Released: October 4th 2011
My Rating: 3.5 stars out of 5
Find it on Goodreads
The year is 2032, sixteen years after a deadly virus—and the vaccine intended to protect against it—wiped out most of the earth’s population. The night before eighteen-year-old Eve’s graduation from her all-girls school she discovers what really happens to new graduates, and the horrifying fate that awaits her.
Fleeing the only home she’s ever known, Eve sets off on a long, treacherous journey, searching for a place she can survive. Along the way she encounters Caleb, a rough, rebellious boy living in the wild. Separated from men her whole life, Eve has been taught to fear them, but Caleb slowly wins her trust...and her heart. He promises to protect her, but when soldiers begin hunting them, Eve must choose between true love and her life. (from Goodreads)
As a huge fan of dystopian novels, I was really excited to read Eve. Set in a future where a plague has reduced the population to a fraction of what it was before, Eve lives in a very different world to our own. Boys and girls are segregated and girls are taught that men are violent, monstrous creatures that should be avoided at all cost. Eve has always been a perfect student at her all-girls school, where everyone is told that once they graduate, they will be sent away to learn a new trade. Eve has never doubted the word of her teachers, and like all the other girls, looks forward to graduating. However, the night before graduation, Eve discovers a horrible truth, and now knows for certain that everything she has been told is a lie. Forced to leave her friends behind, Eve escapes School, looking for a place to hide. Along the way, she begins to realise that maybe boys aren’t so bad, and starts to fall for Caleb, the one who saved her. But soon Eve finds out she’s in even more danger than she thought, and suddenly being with Caleb seems impossible - because Eve is wanted by the King, and he will stop at nothing to take her for his own.
Eve certainly had an interesting premise, and I was definitely intrigued by the world Anna Carey had created. The girls’ views on so many issues, including their opinion on boys, were so odd and warped that you could really tell it was like they had been brainwashed – they never interacted with men and were deathly afraid of them. They were also kept in the dark about so many things, for example, they were never taught how to swim in order to keep them away from the lake leading the Graduates’ building. Even the way they spoke meant that didn’t understand basic slang and couldn’t really converse with anyone that had not attended a School like theirs. The Graduates, who were promised learning a new trade, were in fact being used to breed, and were forced to have as many children as possible. It was all so terrible the way they were being lied to, and it definitely got me interested in why girls would be treated in such a way in this strange new society.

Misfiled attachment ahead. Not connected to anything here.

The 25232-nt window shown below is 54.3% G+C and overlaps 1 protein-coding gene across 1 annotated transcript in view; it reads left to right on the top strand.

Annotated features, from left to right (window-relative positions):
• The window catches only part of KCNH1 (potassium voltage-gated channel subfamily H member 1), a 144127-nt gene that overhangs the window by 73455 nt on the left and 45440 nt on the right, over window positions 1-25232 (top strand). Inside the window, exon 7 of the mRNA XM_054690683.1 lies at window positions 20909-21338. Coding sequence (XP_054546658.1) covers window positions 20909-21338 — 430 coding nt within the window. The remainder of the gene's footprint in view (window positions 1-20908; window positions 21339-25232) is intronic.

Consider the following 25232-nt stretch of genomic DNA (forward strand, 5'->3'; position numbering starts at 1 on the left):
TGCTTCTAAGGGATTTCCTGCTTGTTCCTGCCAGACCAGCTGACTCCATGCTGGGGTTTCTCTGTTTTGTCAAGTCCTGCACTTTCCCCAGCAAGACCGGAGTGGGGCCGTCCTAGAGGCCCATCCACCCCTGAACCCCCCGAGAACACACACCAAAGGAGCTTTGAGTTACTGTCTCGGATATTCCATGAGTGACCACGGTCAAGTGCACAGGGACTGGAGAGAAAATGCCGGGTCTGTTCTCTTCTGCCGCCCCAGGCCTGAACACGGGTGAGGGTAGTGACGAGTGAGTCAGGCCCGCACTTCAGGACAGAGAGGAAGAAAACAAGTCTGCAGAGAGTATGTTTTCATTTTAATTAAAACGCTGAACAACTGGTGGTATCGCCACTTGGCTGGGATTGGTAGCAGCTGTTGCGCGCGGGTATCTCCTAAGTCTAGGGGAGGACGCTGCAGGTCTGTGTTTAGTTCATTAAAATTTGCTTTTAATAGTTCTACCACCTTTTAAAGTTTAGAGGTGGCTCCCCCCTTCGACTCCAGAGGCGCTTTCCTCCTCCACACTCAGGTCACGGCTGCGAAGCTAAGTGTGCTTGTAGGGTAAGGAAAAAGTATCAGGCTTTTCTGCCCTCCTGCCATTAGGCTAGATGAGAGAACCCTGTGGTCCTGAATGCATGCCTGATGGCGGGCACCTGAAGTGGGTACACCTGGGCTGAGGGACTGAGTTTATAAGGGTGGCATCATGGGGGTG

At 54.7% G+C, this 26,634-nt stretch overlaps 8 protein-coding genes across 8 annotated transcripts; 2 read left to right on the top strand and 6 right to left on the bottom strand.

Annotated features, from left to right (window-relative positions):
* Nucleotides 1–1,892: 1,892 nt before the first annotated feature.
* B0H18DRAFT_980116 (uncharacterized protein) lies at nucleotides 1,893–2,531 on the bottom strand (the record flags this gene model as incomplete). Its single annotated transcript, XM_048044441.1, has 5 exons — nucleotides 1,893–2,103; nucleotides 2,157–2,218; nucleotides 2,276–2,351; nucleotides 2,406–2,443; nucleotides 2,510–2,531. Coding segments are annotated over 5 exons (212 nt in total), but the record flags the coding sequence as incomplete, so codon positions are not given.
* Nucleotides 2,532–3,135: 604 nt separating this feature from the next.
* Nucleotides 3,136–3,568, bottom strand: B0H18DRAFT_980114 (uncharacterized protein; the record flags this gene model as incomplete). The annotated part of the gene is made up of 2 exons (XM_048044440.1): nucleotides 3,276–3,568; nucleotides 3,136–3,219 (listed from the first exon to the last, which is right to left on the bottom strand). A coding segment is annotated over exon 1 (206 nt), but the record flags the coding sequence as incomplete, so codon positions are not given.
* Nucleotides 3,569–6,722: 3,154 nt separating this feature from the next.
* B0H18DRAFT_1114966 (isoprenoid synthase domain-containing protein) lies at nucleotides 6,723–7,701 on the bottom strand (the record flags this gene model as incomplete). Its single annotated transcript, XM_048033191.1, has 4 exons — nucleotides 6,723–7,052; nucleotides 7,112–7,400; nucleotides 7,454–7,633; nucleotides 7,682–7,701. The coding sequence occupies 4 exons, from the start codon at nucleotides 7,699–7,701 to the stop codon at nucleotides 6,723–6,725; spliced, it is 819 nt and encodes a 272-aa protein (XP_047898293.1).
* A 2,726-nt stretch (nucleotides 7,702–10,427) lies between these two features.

While I liked most characters in this book, I did have a problem with Eve herself. She was not very likeable in my opinion, and for somebody who was praised as being highly intelligent, she sure did a lot of things without thinking. She whined a lot to start, and didn’t really think about others unless she too was involved in their situation. She made a lot of stupid decisions which cost people their lives, and then didn’t really learn from her mistakes. I really struggled to connect to her character and I just couldn’t see why so many other people thought she was such an amazing person. She did do nice things sometimes; I really enjoyed the scenes where she taught a group of young boys at the hideout she was staying in to read and write. She really cared for those boys, which improved my opinion of her, and I also began to like her a bit more when she cared for Arden, the girl she was on the run with, when she was sick. However, her stupid decisions outweighed her thoughtful ones, in my opinion, and I just couldn’t relate to her as much as I’d wanted to. I did find she got better right at the end, however, so I’m looking forward to reading about her in the next book.
My favourite character in the novel was Arden. She was the first girl to realise just exactly what was happening to the Graduates who left School, and it was because of her that Eve ran away in the first place. Without Arden, Eve probably would have died, and I liked how fierce and strong she could be. She did a lot for Eve, even though they hadn’t always been friends, and I thought she was just a genuinely good and loyal person. Caleb was another character I liked; he was funny and cute and understood how difficult it was to be on the run, hiding from danger. While I didn’t really understand his relationship with Eve or why he would give up so much for her, he really did seem to care about her and tried to do everything he could to keep her away from the King.
The character that intrigued me most was probably Leif - I could never work him out. He did some horrible things, but then also suffered from his horrible past, so I don’t know whether he regretted what he’d done, or whether he really was just not a nice person. I’d be interested to see what he does next in the sequel.
There wasn’t too much action in Eve, but enough to keep the book well-paced and engaging. The ending set the stage for the next book, and while I had a few issues, overall, Eve was enjoyable, and I’ll definitely be reading book two in the series.